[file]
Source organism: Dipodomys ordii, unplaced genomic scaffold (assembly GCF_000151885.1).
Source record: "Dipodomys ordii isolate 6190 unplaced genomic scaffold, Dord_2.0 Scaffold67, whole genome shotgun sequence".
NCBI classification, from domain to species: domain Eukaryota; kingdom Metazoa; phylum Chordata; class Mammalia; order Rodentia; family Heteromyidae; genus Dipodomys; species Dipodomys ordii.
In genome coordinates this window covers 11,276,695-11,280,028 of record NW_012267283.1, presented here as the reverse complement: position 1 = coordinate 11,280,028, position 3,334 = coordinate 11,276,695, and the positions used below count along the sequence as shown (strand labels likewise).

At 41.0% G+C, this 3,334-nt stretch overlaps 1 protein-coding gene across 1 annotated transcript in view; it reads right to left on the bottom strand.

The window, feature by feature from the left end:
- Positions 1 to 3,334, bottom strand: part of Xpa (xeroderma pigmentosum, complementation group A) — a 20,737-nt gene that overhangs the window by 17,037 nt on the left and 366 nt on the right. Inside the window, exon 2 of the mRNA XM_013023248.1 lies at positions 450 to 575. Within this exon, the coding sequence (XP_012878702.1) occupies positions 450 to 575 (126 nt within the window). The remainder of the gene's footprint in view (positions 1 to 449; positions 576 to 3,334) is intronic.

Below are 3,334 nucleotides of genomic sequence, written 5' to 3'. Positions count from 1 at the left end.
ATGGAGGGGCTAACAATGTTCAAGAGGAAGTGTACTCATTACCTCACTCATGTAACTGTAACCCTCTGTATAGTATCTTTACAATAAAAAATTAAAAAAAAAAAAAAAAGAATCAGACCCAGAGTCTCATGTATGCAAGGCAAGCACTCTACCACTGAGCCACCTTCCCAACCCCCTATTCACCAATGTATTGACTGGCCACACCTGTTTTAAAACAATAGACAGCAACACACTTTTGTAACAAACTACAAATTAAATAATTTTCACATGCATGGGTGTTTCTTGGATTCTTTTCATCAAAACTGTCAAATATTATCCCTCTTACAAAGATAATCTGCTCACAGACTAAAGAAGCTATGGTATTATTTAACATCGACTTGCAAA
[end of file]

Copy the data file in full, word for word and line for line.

Source organism: Dipodomys ordii, unplaced genomic scaffold (assembly GCF_000151885.1).
Source record: "Dipodomys ordii isolate 6190 unplaced genomic scaffold, Dord_2.0 Scaffold67, whole genome shotgun sequence".
NCBI classification, from domain to species: domain Eukaryota; kingdom Metazoa; phylum Chordata; class Mammalia; order Rodentia; family Heteromyidae; genus Dipodomys; species Dipodomys ordii.
In genome coordinates this window covers 11,276,695-11,280,028 of record NW_012267283.1, presented here as the reverse complement: position 1 = coordinate 11,280,028, position 3,334 = coordinate 11,276,695, and the positions used below count along the sequence as shown (strand labels likewise).

At 41.0% G+C, this 3,334-nt stretch overlaps 1 protein-coding gene across 1 annotated transcript in view; it reads right to left on the bottom strand.

The window, feature by feature from the left end:
- Positions 1 to 3,334, bottom strand: part of Xpa (xeroderma pigmentosum, complementation group A) — a 20,737-nt gene that overhangs the window by 17,037 nt on the left and 366 nt on the right. Inside the window, exon 2 of the mRNA XM_013023248.1 lies at positions 450 to 575. Within this exon, the coding sequence (XP_012878702.1) occupies positions 450 to 575 (126 nt within the window). The remainder of the gene's footprint in view (positions 1 to 449; positions 576 to 3,334) is intronic.

Below are 3,334 nucleotides of genomic sequence, written 5' to 3'. Positions count from 1 at the left end.
ATGGAGGGGCTAACAATGTTCAAGAGGAAGTGTACTCATTACCTCACTCATGTAACTGTAACCCTCTGTATAGTATCTTTACAATAAAAAATTAAAAAAAAAAAAAAAAGAATCAGACCCAGAGTCTCATGTATGCAAGGCAAGCACTCTACCACTGAGCCACCTTCCCAACCCCCTATTCACCAATGTATTGACTGGCCACACCTGTTTTAAAACAATAGACAGCAACACACTTTTGTAACAAACTACAAATTAAATAATTTTCACATGCATGGGTGTTTCTTGGATTCTTTTCATCAAAACTGTCAAATATTATCCCTCTTACAAAGATAATCTGCTCACAGACTAAAGAAGCTATGGTATTATTTAACATCGACTTGCAAA